From her capacity for empathy, when as a young woman she traveled from Cincinnati over the free state border of Ohio into the slave state of Kentucky, Harriet Beecher never forgot seeing the auction block and slave women’s babies wrested from their arms. She would be tormented by its memory. The death of her own beloved small son Charlie from cholera gave her first hand knowledge of the pain of having a child wrested from your arms. From her grief, and remembering the cries of those slave mothers, Harriett Beecher Stowe was to write her bestselling novel Uncle Tom’s Cabin, first published March 20, 1852.
Her vision, in part to come to terms with what lesson her God might teach by such cruelty as taking Charlie from her, was not of Christ on the cross, but of a slave being whipped. Uncle Tom’s Cabin, like Frederick Douglass’ autobiography before it, would acquaint many more Americans with the evils of slavery. It reached an even greater audience when it was adapted into a popular play. Millions of Americans would rethink slavery. Frederick Douglass held it in gratitude. William Lloyd Garrison saw it change previously hardened hearts. The Fugitive Slave Law began to crumble. Abraham Lincoln upon meeting Stowe is purported to have said, “So you are the little woman who wrote the book that started this great war."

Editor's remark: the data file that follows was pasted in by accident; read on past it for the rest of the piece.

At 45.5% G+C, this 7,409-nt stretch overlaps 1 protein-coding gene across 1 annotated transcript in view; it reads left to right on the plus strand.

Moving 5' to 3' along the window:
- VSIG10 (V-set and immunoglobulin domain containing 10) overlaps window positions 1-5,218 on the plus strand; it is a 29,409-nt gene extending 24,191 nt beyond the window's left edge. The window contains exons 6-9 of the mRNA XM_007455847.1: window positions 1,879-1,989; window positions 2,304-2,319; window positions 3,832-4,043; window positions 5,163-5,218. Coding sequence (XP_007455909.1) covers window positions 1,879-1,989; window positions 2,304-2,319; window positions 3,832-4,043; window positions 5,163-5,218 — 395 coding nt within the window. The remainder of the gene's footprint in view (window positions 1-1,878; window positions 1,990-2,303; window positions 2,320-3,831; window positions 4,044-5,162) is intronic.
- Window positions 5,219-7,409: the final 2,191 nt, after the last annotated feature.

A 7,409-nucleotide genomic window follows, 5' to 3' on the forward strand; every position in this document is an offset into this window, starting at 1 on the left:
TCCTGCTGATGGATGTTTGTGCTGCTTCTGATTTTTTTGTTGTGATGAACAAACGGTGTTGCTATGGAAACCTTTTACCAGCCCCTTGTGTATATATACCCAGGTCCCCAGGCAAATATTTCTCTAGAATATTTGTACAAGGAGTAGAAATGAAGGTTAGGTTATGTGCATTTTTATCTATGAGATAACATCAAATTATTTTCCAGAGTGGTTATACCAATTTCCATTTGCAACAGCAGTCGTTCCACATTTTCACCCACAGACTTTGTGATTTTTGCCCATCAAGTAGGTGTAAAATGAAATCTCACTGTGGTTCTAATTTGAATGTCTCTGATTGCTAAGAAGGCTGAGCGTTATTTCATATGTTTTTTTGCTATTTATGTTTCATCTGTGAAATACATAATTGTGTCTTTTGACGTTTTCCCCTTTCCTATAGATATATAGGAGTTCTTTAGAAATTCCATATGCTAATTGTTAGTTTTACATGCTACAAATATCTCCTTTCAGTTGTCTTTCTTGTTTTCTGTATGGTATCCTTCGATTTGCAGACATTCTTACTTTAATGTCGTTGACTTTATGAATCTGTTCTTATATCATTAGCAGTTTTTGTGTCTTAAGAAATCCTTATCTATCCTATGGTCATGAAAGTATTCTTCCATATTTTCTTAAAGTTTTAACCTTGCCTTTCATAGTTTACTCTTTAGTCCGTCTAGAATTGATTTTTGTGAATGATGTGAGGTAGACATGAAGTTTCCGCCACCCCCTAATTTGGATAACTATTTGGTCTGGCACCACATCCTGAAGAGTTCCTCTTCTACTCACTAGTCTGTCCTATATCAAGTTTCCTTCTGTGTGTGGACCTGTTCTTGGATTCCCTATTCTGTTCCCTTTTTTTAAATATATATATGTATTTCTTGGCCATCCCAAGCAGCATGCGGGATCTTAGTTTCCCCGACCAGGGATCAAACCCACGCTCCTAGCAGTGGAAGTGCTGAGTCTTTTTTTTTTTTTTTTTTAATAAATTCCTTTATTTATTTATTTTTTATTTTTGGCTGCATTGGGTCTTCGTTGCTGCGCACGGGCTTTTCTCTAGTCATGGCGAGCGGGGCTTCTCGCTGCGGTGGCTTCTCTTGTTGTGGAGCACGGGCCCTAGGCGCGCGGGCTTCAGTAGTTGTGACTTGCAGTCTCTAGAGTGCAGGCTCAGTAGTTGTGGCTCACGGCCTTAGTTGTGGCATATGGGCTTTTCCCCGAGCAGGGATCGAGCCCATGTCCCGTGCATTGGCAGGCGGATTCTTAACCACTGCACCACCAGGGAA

What I find fascinating is how one’s own pain can open up one to an other’s pain. It speaks to an analytic attitude where the therapist must grapple with dissociated parts of her/himself to enlarge the capacity to explore that of the patient’s. Our blind spots may inadvertently foreclose the transitional space into which might have been invited the unspeakable experience of the patient. An analysand of mine once asked if we might find “home” together, by which was meant a relational home, one where recognition of my pain might help us recognize his deeply ensconced pain. Easier said than done.